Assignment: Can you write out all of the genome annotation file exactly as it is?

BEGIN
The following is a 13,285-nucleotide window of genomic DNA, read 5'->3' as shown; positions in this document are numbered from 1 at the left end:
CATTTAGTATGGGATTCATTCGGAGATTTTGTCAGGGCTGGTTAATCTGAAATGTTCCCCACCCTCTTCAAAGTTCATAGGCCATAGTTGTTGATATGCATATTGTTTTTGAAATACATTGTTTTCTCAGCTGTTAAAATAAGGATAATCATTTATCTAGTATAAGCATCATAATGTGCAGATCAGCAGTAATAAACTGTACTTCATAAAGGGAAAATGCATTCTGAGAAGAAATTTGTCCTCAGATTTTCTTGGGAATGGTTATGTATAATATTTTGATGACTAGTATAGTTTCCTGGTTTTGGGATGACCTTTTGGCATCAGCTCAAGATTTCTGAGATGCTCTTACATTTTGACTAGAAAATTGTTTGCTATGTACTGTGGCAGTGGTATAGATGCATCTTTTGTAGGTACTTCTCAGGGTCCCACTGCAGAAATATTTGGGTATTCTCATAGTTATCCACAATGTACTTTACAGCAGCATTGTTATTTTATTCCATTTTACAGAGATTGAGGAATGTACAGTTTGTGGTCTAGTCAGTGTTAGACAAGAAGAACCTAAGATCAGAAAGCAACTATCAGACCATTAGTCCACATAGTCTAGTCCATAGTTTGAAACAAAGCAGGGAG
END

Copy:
The following is a 13,285-nucleotide window of genomic DNA, read 5'->3' as shown; positions in this document are numbered from 1 at the left end:
CATTTAGTATGGGATTCATTCGGAGATTTTGTCAGGGCTGGTTAATCTGAAATGTTCCCCACCCTCTTCAAAGTTCATAGGCCATAGTTGTTGATATGCATATTGTTTTTGAAATACATTGTTTTCTCAGCTGTTAAAATAAGGATAATCATTTATCTAGTATAAGCATCATAATGTGCAGATCAGCAGTAATAAACTGTACTTCATAAAGGGAAAATGCATTCTGAGAAGAAATTTGTCCTCAGATTTTCTTGGGAATGGTTATGTATAATATTTTGATGACTAGTATAGTTTCCTGGTTTTGGGATGACCTTTTGGCATCAGCTCAAGATTTCTGAGATGCTCTTACATTTTGACTAGAAAATTGTTTGCTATGTACTGTGGCAGTGGTATAGATGCATCTTTTGTAGGTACTTCTCAGGGTCCCACTGCAGAAATATTTGGGTATTCTCATAGTTATCCACAATGTACTTTACAGCAGCATTGTTATTTTATTCCATTTTACAGAGATTGAGGAATGTACAGTTTGTGGTCTAGTCAGTGTTAGACAAGAAGAACCTAAGATCAGAAAGCAACTATCAGACCATTAGTCCACATAGTCTAGTCCATAGTTTGAAACAAAGCAGGGAG